The launch of Star Wars: Battlefront II was this year marred with controversy, following the backlash that followed the unveiling of the game’s loot boxes which could be bought for real-life currency and contained game-changing items, giving those who were willing to splash out an advantage in online multiplayer. As such, we decided to hold off on posting our review of the title, allowing ourselves to take in everything the game had to offer and coming to it with a fresh and open mind. Loot boxes have (temporarily) been suspended, allowing everybody online to come into things at the same level and work their way up to gaining advantages the proper way, so how does the game stack up with all of that pushed aside?
We first took a look at the solo campaign mode; a new addition to the rebooted series, after 2015’s release was without its single-player adventure, and whilst it’s got its moments of flair and excitement, the five-hour piece just isn’t enough to satisfy. There are genuinely ridiculous scenes that make little sense, a lack of urgency for the player despite the short run-time and little to no replayability offered. In all, it feels extremely disjointed and though it does cater to the overriding Star Wars fandom, it never becomes one with the force, failing to provide excellence in a franchise where it’s demanded.
We’re at a stage in gaming where choice is supposed to really matter in single-player experiences. The sequences you play through in this campaign however don’t seem to really match up with the cinematic story being told. What you do has no impact; the outcome will always be the same for every player who’s willing to jump in. A lack of character development also means that it’s hard to find a care in the world for most of the characters involved.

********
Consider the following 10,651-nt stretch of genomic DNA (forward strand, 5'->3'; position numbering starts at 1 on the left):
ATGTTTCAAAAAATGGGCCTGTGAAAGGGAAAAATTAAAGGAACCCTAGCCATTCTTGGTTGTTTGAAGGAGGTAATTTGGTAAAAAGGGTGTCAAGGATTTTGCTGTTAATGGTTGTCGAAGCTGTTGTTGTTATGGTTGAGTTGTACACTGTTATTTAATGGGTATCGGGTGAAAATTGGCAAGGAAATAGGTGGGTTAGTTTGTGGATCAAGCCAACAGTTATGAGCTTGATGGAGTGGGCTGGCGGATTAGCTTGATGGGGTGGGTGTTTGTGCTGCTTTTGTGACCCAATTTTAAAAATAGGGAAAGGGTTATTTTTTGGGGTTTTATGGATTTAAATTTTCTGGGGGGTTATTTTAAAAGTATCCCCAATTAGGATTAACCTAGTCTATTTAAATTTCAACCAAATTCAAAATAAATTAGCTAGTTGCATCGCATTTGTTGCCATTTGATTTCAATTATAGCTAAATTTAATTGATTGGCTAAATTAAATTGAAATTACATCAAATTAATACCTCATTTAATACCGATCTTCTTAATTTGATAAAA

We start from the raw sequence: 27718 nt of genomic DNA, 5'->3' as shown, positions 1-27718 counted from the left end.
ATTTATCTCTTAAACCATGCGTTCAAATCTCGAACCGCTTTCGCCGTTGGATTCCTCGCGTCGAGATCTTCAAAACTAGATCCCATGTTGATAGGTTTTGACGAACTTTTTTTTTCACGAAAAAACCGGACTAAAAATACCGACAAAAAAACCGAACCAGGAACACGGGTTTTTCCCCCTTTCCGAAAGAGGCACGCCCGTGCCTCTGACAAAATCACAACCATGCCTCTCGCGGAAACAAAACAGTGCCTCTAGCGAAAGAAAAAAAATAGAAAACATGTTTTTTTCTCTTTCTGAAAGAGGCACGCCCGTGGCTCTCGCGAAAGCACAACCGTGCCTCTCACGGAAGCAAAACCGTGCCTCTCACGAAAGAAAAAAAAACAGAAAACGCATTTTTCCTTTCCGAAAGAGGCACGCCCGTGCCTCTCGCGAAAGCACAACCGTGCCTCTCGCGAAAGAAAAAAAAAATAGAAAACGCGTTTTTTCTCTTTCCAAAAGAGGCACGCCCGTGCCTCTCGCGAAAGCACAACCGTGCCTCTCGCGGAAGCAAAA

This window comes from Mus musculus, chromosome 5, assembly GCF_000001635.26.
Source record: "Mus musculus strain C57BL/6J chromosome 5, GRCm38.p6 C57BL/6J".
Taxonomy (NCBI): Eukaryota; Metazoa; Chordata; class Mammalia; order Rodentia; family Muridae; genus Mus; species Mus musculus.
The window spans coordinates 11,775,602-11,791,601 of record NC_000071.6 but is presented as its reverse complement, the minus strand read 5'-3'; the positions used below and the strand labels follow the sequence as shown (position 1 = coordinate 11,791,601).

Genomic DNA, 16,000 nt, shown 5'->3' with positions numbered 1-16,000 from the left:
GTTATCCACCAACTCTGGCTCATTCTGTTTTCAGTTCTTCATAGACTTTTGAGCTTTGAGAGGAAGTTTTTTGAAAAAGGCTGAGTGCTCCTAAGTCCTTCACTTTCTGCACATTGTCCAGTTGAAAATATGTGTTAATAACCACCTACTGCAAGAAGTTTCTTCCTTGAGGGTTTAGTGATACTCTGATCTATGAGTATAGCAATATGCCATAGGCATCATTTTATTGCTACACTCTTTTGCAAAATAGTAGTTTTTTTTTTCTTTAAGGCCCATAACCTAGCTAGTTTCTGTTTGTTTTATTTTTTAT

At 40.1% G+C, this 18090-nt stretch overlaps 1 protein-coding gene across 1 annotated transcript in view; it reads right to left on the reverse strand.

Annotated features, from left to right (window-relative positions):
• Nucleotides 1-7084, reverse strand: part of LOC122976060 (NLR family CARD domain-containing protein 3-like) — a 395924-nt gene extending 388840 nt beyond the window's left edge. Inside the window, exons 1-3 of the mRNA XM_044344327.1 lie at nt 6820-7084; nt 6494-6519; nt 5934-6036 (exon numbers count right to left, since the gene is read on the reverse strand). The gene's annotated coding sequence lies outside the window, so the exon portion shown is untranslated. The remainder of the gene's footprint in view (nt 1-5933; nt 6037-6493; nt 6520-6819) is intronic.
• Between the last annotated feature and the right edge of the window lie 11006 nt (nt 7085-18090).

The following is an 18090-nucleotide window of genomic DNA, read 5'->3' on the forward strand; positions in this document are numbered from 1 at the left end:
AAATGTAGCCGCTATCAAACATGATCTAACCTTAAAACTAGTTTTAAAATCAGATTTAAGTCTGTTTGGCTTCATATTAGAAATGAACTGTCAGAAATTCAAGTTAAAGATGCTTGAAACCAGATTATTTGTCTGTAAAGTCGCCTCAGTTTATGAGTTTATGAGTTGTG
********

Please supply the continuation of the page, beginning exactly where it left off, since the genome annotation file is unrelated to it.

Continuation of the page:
Bringing a solo campaign to Battlefront is a step in the right direction, but for any future releases, they need to be expanded and worked upon in a much more detailed fashion.
The real meat around the bones of Battlefront II comes with its huge online multiplayer modes, with players allowed to choose from four basic classes that they’ll be able to work from the ground up; if they play well, they’ll be able to take on one of the heroes or villains from the Star Wars series, each with their own unique abilities and skills. Yoda for example will do flips every time he swings his lightsaber, making him the single hardest character to successfully hit as a basic member of the cavalry. Each of the recognisable faces are extremely strong and have a huge amount of health, but you’ll still need to work on playing them if you’re to be successful in the roles.
Those who prefer cashing in their battle points at an earlier stage will be able to control machines, spaceships or even better-skilled troopers. There really is a wealth of opportunity when it comes to online multiplayer, and the mode does much in the way of making up for the lack of excitement drawn up by the game’s solo campaign.
Still, the Star Cards and progression system remains a huge problem for Battlefront II. Though the field has been levelled out with the temporary removal of in-game purchases of loot crates, there are still a number of flaws with the real grind you’re forced to tackle if you’re to ever make a name for yourself within the game’s online world. The time in which it takes to earn the right amount of credits for some good loot has been lowered since early access, but it still feels like it takes too much time to really make an impact. You’re sinking too much time into Battlefront II without reaping the rewards that are promised in a timely fashion; especially so when you cannot even choose which class you’d like to receive cards for. Overall, the system is something that needs a complete overhaul.
There’s a lot for EA to do if they’re to make a return to the Battlefront series a successful one. They’ve been given the opportunity to do something really special here, having access to one of the biggest franchises in the world, so to see such a stain on the Star Wars world is disheartening as a fan, to say the very least. Don’t get us wrong, there is fun to be had. It just doesn’t come in quick enough doses.
Star Wars: Battlefront II is available now on PlayStation 4, Xbox One and Microsoft Windows.
A copy of Star Wars: Battlefront II on Xbox One was provided free-of-charge to Female First in exchange for an honest review.
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